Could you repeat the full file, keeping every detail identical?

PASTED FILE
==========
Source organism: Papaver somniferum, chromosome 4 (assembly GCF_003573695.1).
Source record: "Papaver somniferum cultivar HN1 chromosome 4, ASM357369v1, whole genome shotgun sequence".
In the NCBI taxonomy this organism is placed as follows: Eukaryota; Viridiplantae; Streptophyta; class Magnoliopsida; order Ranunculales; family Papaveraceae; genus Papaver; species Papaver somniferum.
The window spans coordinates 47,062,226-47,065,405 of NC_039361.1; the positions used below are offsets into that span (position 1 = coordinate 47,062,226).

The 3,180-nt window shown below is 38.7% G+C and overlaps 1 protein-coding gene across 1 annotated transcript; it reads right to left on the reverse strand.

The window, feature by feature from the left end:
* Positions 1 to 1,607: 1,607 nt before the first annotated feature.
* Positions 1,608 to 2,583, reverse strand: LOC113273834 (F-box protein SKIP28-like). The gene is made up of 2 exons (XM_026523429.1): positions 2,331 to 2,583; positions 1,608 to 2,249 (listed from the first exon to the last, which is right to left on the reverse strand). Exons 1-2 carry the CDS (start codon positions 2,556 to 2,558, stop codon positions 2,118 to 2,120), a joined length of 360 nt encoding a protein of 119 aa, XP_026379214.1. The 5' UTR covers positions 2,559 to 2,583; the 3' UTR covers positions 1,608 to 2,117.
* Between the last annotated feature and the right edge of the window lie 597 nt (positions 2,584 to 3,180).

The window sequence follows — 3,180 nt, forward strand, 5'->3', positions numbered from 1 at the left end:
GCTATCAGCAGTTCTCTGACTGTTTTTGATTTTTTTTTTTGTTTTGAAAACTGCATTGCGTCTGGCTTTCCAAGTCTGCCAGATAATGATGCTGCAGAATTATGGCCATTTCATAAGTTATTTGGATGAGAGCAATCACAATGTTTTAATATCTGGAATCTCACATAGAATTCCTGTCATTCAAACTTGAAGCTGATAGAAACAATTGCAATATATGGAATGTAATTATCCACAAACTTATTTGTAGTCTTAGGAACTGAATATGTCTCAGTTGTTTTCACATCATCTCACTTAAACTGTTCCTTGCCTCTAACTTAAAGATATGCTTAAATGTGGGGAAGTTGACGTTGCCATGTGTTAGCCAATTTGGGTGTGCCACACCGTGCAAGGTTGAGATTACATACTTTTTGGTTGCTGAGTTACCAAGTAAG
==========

Source organism: Papaver somniferum, chromosome 4 (assembly GCF_003573695.1).
Source record: "Papaver somniferum cultivar HN1 chromosome 4, ASM357369v1, whole genome shotgun sequence".
In the NCBI taxonomy this organism is placed as follows: Eukaryota; Viridiplantae; Streptophyta; class Magnoliopsida; order Ranunculales; family Papaveraceae; genus Papaver; species Papaver somniferum.
The window spans coordinates 47,062,226-47,065,405 of NC_039361.1; the positions used below are offsets into that span (position 1 = coordinate 47,062,226).

The 3,180-nt window shown below is 38.7% G+C and overlaps 1 protein-coding gene across 1 annotated transcript; it reads right to left on the reverse strand.

The window, feature by feature from the left end:
* Positions 1 to 1,607: 1,607 nt before the first annotated feature.
* Positions 1,608 to 2,583, reverse strand: LOC113273834 (F-box protein SKIP28-like). The gene is made up of 2 exons (XM_026523429.1): positions 2,331 to 2,583; positions 1,608 to 2,249 (listed from the first exon to the last, which is right to left on the reverse strand). Exons 1-2 carry the CDS (start codon positions 2,556 to 2,558, stop codon positions 2,118 to 2,120), a joined length of 360 nt encoding a protein of 119 aa, XP_026379214.1. The 5' UTR covers positions 2,559 to 2,583; the 3' UTR covers positions 1,608 to 2,117.
* Between the last annotated feature and the right edge of the window lie 597 nt (positions 2,584 to 3,180).

The window sequence follows — 3,180 nt, forward strand, 5'->3', positions numbered from 1 at the left end:
GCTATCAGCAGTTCTCTGACTGTTTTTGATTTTTTTTTTTGTTTTGAAAACTGCATTGCGTCTGGCTTTCCAAGTCTGCCAGATAATGATGCTGCAGAATTATGGCCATTTCATAAGTTATTTGGATGAGAGCAATCACAATGTTTTAATATCTGGAATCTCACATAGAATTCCTGTCATTCAAACTTGAAGCTGATAGAAACAATTGCAATATATGGAATGTAATTATCCACAAACTTATTTGTAGTCTTAGGAACTGAATATGTCTCAGTTGTTTTCACATCATCTCACTTAAACTGTTCCTTGCCTCTAACTTAAAGATATGCTTAAATGTGGGGAAGTTGACGTTGCCATGTGTTAGCCAATTTGGGTGTGCCACACCGTGCAAGGTTGAGATTACATACTTTTTGGTTGCTGAGTTACCAAGTAAG